close

Вход

Забыли?

вход по аккаунту

?

Патент USA US2121755

код для вставки
Patented June 21, 1938
2,121,755
UNIT‘EDISTATES PATENT OFFICE
2,121,755
PROCESS FOR MAKING PATTERNED EF
FECTS 0N CREPE FABRICS AND PROD
UCTS THEREFROM
'
George Heberlein, Jun., Wattwil, Switzerland,
assignor to Heberlein Patent Corporation, New
York, -N. Y., a corporation of New York
No Drawing. Application June 19, 1934, Serial
' No. 731,391. In Germany June 22, 1933
9 Claims. (CI. 26—69)
This invention relates to a process for produc
just mentioned, there may be also employed nat
ing patterned effects on crepe fabrics and to pat
ural or arti?cial prepared resin suitable for re
terned fabrics obtained thereby. In the copend
sisting the operations of the creping' process
ing application Serial No. 716,430, ?led March above mentioned and there may also be employed
19, 1934, which has now issued as Patent No.
cellulose esters and cellulose regenerated from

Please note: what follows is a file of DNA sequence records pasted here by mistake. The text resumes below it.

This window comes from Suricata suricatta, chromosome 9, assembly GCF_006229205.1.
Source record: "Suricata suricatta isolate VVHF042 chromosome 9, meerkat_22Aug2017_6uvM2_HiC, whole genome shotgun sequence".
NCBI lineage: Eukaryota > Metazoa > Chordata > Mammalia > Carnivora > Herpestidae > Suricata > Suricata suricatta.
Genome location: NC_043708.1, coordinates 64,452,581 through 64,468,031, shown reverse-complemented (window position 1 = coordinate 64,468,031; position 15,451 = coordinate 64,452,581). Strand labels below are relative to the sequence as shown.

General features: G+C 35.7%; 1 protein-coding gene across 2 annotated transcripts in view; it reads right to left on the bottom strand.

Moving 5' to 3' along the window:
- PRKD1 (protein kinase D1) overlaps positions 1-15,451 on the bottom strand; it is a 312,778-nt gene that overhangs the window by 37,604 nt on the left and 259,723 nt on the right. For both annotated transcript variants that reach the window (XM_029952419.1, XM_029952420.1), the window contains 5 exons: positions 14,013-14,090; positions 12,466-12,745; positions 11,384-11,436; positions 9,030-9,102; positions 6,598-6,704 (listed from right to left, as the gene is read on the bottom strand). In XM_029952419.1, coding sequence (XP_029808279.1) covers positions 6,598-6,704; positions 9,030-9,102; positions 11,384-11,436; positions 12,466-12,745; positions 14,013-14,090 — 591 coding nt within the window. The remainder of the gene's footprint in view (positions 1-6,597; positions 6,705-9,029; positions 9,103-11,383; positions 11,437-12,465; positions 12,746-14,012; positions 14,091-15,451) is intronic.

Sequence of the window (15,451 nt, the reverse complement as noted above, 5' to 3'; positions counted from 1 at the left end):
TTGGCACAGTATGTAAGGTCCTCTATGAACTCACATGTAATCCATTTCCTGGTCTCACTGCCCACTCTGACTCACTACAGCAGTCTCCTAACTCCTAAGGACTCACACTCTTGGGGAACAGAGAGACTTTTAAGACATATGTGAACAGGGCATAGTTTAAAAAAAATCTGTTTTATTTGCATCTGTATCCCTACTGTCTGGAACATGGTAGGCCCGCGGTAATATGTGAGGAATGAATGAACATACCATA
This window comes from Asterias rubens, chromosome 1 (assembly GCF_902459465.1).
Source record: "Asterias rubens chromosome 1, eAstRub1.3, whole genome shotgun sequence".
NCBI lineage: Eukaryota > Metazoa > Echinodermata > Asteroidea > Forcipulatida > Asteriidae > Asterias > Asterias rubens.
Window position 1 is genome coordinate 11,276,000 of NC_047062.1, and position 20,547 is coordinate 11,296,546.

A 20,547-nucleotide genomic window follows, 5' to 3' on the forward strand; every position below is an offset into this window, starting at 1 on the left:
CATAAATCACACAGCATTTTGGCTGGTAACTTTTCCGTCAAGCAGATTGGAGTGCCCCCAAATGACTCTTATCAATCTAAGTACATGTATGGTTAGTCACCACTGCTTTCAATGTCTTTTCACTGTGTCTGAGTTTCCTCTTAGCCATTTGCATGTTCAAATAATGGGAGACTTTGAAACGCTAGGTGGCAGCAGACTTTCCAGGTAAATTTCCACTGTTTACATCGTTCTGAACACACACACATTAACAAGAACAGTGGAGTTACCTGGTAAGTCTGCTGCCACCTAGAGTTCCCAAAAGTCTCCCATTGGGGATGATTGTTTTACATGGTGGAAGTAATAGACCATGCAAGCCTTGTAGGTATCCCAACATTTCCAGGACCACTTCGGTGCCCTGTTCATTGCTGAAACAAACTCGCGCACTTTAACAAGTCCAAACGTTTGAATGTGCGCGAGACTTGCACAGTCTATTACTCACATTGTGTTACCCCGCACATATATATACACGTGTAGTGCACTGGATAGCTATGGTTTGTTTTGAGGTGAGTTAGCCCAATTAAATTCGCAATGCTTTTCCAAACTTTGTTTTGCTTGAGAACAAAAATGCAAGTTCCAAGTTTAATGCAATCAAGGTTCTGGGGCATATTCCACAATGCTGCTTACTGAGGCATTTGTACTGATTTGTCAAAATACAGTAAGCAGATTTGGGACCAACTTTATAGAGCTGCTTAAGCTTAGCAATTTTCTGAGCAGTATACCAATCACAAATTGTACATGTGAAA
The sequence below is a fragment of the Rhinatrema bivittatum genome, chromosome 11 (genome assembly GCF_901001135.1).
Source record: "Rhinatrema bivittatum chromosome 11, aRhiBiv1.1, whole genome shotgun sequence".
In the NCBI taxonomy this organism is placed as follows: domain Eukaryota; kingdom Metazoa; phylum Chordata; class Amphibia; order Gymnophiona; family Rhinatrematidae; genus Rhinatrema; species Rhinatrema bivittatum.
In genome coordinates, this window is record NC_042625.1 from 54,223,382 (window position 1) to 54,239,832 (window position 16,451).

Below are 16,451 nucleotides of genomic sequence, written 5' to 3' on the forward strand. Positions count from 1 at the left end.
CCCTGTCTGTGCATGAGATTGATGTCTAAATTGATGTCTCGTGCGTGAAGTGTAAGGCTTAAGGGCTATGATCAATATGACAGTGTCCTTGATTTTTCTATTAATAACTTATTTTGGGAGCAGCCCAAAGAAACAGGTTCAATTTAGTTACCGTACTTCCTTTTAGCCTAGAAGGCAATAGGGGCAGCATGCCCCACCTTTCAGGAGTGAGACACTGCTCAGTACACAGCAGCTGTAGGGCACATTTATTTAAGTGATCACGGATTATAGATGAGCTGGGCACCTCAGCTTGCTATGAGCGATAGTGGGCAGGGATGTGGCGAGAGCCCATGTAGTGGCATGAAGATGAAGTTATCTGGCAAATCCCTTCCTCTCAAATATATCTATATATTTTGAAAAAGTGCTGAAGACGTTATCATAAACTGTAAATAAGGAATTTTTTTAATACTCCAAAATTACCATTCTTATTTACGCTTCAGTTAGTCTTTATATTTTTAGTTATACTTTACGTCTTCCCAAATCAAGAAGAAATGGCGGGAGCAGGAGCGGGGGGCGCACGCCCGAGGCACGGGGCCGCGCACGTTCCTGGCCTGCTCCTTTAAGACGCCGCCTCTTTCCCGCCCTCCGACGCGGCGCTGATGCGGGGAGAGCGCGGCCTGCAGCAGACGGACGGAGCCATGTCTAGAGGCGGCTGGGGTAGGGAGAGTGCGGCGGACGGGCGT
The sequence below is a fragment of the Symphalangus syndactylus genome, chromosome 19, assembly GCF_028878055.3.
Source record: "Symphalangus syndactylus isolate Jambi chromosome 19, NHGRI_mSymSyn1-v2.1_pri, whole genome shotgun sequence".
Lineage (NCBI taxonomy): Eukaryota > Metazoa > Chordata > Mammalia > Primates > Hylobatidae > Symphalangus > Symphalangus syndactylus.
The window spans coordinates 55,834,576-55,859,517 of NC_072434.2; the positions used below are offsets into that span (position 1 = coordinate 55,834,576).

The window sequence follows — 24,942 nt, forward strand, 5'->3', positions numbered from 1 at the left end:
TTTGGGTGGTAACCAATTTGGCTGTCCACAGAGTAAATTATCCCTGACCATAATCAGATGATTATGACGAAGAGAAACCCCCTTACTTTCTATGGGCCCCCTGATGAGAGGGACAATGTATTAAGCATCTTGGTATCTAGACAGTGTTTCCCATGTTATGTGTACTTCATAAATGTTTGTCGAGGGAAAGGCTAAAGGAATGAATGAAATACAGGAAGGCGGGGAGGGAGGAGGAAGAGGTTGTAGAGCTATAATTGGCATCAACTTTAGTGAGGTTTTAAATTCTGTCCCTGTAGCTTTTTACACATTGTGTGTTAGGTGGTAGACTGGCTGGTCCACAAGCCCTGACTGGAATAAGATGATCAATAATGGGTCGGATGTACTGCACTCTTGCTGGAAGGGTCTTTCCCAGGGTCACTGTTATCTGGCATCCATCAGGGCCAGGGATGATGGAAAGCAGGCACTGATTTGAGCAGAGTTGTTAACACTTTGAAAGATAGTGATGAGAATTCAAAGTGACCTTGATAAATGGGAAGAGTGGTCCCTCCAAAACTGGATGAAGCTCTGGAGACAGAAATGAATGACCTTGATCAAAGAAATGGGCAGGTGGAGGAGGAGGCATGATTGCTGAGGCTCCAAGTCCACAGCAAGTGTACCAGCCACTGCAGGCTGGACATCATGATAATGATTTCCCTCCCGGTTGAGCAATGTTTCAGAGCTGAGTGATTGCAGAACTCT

2,085.946, there is described a process for the pro
viscose or copper-oxide-ammonium solutions.
duction of patterned effects on crepe fabrics, ac
The fabrics employed according to this inven
cording to which a crepe fabric is treated with a
parchmentizing agent at some time prior to its
10 ?nal shrinkage to produce a pattern design and
then the so treated fabric is treated by a crep
tion may be grey (rohe), as well as pretreated
fabrics. In the case of the‘pretreated fabrics
which are the most important in commercial
use, these fabrics are treated in a manner simi
ing bath. This resulted in a crepe fabric having
a crepe background with translucent pattern
portions thereon, or vice versa.
15
The Crepe fabric referred to in Said CODBHdiHg
lar to that described in the above mentioned ap
plication Ser. No. 716,430. That is, the pre
viously shrunk fabric in crepe condition. which
has a preliminary crepe effect. is stretched to
application is usually made by weaving yarns.
the original grey width and then treated with
all or a part of which are highly twisted. and
then subjecting these yarns to hot soap, caustic
the binding material and then ?nally creped.
Because of the different dyeing properties of the
solution or other bath to produce the well-known
20 curly or crimped effect characteristic of crepe.
The principal object 'of the present invention is to provide a process for producing similar
patterned effects on crepe fabric in a different
manner.
25
The invention Comprises the novel products as
well as the novel processes and steps of processes